A new front has opened up in the battle over the city’s attempt to purchase hundreds of thousands of dollars in VoIP phones and equipment.
The Baltimore Sun reports that an investigation led by city inspector general David N. McClintock “into the Rawlings-Blake administration’s purchase of nearly $675,000 in phone and computer equipment found possible conflicts of interest and missed opportunities for ‘significant cost savings.'”
The investigation predates new city CIO Chris Tonjes, but as it touches his office, he’s been brought into the conversation.
Apparently complicit in the purchase was the Mayor’s Office of Information Technology, which “withheld information” from city council members about the phone upgrade for the city government, according to the Sun.
The mayor’s information office failed to get multiple quotes when buying equipment, which could have yielded savings, McClintock wrote. He also wrote that two key managers charged with implementing the new system were contractors with Rockville-based Digicon Corp. One of them was allowed to commit city resources “in a way that financially benefited Digicon.”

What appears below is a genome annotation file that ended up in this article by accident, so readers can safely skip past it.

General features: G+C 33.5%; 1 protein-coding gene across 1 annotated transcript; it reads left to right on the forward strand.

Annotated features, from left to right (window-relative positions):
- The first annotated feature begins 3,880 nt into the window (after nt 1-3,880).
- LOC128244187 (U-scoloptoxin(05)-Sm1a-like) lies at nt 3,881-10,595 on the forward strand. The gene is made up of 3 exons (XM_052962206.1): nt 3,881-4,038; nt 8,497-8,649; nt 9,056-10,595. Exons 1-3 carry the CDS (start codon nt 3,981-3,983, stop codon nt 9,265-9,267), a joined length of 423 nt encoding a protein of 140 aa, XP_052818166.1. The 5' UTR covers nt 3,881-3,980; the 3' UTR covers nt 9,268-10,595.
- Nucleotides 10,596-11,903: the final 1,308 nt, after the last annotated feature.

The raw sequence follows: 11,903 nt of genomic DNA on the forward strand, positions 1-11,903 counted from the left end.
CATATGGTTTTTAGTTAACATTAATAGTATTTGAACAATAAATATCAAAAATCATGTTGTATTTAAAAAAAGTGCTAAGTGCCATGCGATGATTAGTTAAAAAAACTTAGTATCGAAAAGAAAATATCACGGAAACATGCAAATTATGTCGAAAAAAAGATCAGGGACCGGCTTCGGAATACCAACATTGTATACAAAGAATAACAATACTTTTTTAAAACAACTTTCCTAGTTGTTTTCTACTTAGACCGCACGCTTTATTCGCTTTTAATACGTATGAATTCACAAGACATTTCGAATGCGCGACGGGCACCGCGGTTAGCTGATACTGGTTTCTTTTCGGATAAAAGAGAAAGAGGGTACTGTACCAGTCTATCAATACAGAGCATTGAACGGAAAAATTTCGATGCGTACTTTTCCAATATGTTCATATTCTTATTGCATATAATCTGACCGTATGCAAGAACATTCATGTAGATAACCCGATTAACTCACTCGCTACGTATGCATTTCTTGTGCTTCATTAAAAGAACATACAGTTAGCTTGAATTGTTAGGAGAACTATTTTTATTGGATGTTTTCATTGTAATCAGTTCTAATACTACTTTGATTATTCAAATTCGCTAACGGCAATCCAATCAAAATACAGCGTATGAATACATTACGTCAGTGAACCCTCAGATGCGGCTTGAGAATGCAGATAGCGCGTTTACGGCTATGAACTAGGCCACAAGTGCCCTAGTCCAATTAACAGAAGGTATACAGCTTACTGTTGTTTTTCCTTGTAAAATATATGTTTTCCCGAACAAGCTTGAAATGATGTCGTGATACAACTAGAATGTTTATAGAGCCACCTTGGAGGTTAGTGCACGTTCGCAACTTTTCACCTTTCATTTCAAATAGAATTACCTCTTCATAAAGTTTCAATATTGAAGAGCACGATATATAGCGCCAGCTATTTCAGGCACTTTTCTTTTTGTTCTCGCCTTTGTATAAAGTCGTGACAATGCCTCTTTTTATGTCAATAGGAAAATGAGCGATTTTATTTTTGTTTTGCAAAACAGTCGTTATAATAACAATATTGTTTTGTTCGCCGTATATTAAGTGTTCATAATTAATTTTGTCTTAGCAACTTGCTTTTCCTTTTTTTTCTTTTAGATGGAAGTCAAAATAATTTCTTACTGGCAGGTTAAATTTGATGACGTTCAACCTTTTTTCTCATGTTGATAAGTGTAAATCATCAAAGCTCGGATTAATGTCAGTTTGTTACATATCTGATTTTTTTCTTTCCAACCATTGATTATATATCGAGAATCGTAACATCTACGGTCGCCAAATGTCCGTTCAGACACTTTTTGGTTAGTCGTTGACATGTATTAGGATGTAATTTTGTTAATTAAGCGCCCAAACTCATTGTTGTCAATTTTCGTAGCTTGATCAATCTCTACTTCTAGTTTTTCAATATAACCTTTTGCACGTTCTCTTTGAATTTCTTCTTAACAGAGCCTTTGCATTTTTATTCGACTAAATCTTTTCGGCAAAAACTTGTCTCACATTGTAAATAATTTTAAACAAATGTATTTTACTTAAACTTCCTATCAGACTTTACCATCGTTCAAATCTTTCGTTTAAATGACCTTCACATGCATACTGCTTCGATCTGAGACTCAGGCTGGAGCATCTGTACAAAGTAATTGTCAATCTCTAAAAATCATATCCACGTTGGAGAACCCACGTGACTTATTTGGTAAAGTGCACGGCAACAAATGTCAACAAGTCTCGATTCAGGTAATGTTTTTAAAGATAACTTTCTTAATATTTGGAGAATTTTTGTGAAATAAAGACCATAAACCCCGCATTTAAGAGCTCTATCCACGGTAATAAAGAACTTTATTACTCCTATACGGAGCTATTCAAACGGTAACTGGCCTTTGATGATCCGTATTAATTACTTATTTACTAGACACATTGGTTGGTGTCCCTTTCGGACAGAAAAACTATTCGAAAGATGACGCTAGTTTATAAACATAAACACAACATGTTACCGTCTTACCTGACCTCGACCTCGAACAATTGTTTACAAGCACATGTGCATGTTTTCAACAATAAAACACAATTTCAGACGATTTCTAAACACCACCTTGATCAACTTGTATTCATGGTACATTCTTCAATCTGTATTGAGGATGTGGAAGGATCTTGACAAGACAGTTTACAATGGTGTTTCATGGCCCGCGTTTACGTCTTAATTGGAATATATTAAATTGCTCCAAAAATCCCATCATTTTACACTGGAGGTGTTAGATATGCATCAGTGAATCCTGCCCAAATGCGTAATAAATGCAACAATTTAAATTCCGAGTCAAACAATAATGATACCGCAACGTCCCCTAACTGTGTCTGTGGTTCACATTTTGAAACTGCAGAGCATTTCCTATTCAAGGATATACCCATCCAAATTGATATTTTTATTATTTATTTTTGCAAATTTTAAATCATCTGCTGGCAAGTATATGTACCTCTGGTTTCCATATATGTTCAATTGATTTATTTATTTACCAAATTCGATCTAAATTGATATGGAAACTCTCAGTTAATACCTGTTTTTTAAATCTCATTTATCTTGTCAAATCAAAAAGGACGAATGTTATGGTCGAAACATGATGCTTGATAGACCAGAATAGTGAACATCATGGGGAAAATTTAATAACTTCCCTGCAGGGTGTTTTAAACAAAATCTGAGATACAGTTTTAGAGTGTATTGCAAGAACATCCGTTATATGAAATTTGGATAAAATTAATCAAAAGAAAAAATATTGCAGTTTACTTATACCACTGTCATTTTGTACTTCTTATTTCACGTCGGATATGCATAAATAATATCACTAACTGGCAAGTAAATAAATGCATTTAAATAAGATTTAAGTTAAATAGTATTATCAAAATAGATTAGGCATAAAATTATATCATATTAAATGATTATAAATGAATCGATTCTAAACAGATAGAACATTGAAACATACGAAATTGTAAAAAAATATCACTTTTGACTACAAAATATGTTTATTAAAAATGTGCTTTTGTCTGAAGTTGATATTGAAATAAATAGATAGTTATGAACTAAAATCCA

The mayor’s information technology office “failed to take reasonable and appropriate measures to ensure that contractors did not engage in activity that either created conflicts of interest or the appearance thereof,” McClintock wrote. “It is apparent that either the conflict issues were not recognized or that they were dismissed.” [more]
Speaking about the VoIP confrontation at the Baltimore TechBreakfast in August, present chief information officer Chris Tonjes said, “In the annals of project management and technology, this’ll probably go down as a case of epic stakeholder mismanagement.”
Another article by the Baltimore Sun explains that a “clandestine effort” was underway to upgrade the city’s phone system, a project that started during Rico Singleton‘s tenure as the city’s chief technology officer.
With the release of a city inspector general’s investigative report that detailed possible conflicts of interest and wasteful practices in the Mayor’s Office of Information Technology, emails from Singleton and others were made public. They show a concerted effort to cut out Comptroller Joan M. Pratt’s office, which has traditionally controlled the phone system, and to mislead Baltimore City Council President Bernard C. “Jack” Young. The emails contained in David N. McClintock’s report depict administrators in the mayor’s technology office eager to keep their effort to upgrade city phones secret. [more]
Singleton resigned in March this year following reports that the state of New York was auditing him for questionable deals he made while serving as deputy chief for New York’s Office of Technology. Present chief information officer Chris Tonjes did not begin working until late July.
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